In a recent study published in Cell Reports, researchers performed a genomic analysis to investigate the origination of human microproteins of biological importance.
Studies have reported that sORFs (small open reading frames) encode functional microproteins essential for several biological processes. However, the origination and conservation of such microproteins have not been well-characterized. Genomic analysis of microproteins could deepen understanding of human genomic characteristics critical for functionality.
About the study
In the present study, researchers investigated the origin of functional human microproteins. They investigated cases wherein the proteins evolved from non-coding sequences and acquired biological importance.
The study comprised open reading frames translated in a previous study (Chen et al) and were reported in the human FANTCOM-CAT transcriptome dataset by Hon et al. The analysis was restricted to ORFs situated on noncoding transcripts (‘new’), located upstream of coding ORF genes (‘upstream‘), located downstream of coding ORFs (‘downstream’), or situated on transcripts devoid of coding ORF genes but belonging to transcript families with one coding member (‘new_iso’). The team matched ORF genes from the aforementioned two previous studies on the basis of their chromosomal coordinate similarity, 100.0% sequence identities, and comparable lengths.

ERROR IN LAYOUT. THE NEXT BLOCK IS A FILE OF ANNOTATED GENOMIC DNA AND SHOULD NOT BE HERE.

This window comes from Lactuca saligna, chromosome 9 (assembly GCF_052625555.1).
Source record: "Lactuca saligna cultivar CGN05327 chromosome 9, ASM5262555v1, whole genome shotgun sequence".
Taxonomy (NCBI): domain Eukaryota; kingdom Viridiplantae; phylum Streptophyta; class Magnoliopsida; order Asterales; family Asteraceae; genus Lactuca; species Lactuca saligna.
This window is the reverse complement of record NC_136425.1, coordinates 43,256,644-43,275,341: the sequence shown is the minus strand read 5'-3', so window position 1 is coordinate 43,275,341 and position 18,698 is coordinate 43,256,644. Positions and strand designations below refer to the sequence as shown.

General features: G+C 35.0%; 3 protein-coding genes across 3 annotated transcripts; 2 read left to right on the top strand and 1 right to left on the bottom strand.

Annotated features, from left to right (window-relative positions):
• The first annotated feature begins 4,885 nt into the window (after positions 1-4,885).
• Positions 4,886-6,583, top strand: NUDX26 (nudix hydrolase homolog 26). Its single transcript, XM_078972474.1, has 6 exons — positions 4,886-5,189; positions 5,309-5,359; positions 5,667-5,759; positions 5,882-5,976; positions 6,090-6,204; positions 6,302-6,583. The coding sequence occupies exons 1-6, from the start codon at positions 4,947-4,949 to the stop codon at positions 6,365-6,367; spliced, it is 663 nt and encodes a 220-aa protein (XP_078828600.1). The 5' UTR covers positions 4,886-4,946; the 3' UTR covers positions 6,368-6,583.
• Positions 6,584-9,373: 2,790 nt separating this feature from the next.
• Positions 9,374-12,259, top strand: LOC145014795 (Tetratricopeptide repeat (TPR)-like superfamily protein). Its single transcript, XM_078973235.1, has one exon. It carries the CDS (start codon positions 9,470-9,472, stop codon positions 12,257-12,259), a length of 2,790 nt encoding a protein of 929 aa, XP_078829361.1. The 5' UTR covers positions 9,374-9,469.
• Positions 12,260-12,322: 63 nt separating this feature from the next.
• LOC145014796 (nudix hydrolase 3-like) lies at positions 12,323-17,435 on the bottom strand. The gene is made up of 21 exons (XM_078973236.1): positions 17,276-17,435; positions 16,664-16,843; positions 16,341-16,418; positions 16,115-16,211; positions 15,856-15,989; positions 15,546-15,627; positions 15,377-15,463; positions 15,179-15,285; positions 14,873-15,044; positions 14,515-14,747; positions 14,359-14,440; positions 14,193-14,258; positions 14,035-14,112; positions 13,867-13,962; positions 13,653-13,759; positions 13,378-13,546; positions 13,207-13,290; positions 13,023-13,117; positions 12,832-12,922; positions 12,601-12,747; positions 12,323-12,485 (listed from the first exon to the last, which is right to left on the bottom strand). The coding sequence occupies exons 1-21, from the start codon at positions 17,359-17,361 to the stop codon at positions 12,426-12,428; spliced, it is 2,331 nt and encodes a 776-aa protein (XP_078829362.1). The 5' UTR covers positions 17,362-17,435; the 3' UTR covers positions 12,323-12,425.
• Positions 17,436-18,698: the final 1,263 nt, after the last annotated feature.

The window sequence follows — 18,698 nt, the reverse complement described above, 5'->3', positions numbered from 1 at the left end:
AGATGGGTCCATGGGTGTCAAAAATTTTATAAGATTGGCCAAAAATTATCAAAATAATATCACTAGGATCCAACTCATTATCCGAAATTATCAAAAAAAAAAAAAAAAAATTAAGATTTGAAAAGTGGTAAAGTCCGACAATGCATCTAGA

In total, 715 ORFs, situated on 527 transcripts, were analyzed. Data on fitness effects, phenotypic scores, and classification based on their significance using induced pluripotent stem cells and obtained from previous studies. CPAT (coding potential assessment tool) was applied to ORF sequences to determine coding probability scores. Ribonucleic acid sequencing (RNA-seq) analysis data were mapped to their relevant genomic assemblies. Inference of orthologous transcription based on reference transcriptomes and expression data analysis was performed.